SELLERS: How to Get the Price You Want (and Need!)

“Depending on how a buyer is made aware of your property, price is often the first thing he or she sees. As a result many investments may not be shown because they are discarded by prospective buyers for not being in the appropriate price/income range.”

Your asking price is often your gateway to an investors first impression, and if you want to realize the most money you can from your properties sale, it is imperative that you make a good first impression.

Because this is not as easy as it sounds, your pricing strategy should not be taken lightly. Pricing too high can be as costly to a seller as pricing too low. Taking a look at what investments and CAP rates are in the market is only a small part of the process, and this on its own is not nearly enough to help you make the best decision. You must be competitive with what investors are looking for and can find in todays market.

This report will help you understand some important factors about pricing strategy to help you not only sell your property, but sell it for the price you want.

Pricing Strategy Starts with Good Information

Before you can begin to know what your property is worth, you should do some research, to find a qualified commercial realtor who has knowledge of the current market and can help you with the process.

The prospective buyers who will be viewing your property, will conduct their searches in a similar manner. Most investors use their owner commercial agents to help them select the best investment.

How Sellers Set Their Asking Price

For you to understand how much to offer for a property you’re interested in, it’s important for you to know how sellers price their properties. Here are 4 common strategies you’ll start to recognize when you begin to view investments:

1. Clearly Overpriced:

Every seller wants to realize the most amount of money they can for their property, and real estate agents know this. If more than one agent is competing for your listing, an easy way to win the battle is to over-inflate the value of your property. This is done far too often, with many properties that are priced 10- 20% over their true market value.

This is not in your best interest, because in most cases the market won’t be fooled. As a result, your property could languish on the market for months, leaving you with a couple of important drawbacks:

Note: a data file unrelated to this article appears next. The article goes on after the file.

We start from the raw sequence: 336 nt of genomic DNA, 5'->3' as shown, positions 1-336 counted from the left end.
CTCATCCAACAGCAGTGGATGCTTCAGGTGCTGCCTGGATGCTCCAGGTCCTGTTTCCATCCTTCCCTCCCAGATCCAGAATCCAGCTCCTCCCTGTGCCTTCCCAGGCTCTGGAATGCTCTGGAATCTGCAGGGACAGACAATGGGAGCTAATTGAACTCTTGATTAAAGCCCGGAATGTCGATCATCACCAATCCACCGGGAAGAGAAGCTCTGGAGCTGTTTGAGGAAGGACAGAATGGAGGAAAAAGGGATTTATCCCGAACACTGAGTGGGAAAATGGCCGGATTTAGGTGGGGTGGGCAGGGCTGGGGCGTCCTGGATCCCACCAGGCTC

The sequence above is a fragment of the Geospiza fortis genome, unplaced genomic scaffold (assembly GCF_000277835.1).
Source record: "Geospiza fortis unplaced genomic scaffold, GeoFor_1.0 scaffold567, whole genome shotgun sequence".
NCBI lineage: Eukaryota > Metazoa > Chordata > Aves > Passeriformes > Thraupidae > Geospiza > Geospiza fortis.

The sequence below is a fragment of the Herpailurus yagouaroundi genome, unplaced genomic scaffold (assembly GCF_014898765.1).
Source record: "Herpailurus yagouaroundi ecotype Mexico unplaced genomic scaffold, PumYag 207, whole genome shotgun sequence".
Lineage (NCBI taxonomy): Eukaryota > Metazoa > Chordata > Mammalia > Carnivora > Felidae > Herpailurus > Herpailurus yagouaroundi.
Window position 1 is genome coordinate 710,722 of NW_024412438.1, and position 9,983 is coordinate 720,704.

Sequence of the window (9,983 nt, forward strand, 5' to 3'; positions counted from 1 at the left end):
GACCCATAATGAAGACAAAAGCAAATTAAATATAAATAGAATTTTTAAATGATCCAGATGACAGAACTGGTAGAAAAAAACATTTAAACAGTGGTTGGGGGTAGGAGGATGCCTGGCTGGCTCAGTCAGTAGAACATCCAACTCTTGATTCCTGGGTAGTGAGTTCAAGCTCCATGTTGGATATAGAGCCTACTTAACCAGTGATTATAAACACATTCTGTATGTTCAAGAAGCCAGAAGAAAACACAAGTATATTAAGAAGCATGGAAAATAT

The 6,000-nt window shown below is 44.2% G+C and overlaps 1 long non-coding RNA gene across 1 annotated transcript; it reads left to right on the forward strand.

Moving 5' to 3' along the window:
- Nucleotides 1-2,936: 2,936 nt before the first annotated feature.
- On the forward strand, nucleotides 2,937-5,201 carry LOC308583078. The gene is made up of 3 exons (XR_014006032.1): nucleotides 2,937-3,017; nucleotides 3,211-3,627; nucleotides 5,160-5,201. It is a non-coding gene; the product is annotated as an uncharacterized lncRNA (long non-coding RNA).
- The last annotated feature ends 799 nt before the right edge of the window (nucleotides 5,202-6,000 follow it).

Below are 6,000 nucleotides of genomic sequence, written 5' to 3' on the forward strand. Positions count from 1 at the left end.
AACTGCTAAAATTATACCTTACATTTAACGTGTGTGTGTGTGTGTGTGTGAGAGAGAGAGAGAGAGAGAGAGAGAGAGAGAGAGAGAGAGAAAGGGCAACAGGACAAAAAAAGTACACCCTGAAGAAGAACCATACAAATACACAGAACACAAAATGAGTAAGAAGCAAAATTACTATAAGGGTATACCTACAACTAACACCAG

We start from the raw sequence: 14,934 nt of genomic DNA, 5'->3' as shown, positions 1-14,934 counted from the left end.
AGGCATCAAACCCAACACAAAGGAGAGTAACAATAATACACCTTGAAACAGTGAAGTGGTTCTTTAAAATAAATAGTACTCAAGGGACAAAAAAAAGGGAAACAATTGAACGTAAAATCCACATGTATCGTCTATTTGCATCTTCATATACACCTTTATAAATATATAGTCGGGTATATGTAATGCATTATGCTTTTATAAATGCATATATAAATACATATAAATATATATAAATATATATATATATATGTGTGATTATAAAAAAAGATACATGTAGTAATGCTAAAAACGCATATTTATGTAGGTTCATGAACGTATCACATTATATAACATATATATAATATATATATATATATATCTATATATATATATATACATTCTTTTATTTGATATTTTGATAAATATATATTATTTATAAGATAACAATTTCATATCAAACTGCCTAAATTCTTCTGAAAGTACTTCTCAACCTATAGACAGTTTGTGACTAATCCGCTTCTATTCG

• Your property is likely to be labeled as a “troubled” property by other agents, leading to a lower than fair market price when an offer is finally made
  • You have been greatly inconvenienced with having to constantly have your property in “showing” condition . . . for nothing. These properties often expire off the market, forcing you to go through the listing process all over again.

2. Somewhat Overpriced:

About 3/4 of the investments on the market are 5-10% overpriced. These will also sit on the market longer than they should. There is usually one of two factors at play here: either you believe in your heart that your property is really worth this much despite what the market has indicated (after all, there’s a lot of emotion caught up in this issue), OR you’ve left some room for negotiating. Either way, this strategy will cost you both in terms of time on the market and ultimate price received.

3. Priced Correctly at Market Value

Some sellers understand that real estate is part of the capitalistic system of supply and demand and will carefully and realistically price their properties based on a thorough analysis of other investments available in the market. These competitively priced properties usually sell within a reasonable time-frame and very close to the asking price.

4. Priced Below the Fair Market Value

Some sellers are motivated by a quick sale. These properties attract multiple offers and sell fast – usually in a few days – at, or above, the asking price. Be cautious that the agent suggesting this method is doing so with your best interest in mind and can jsutifiy the pricing based on market conditions.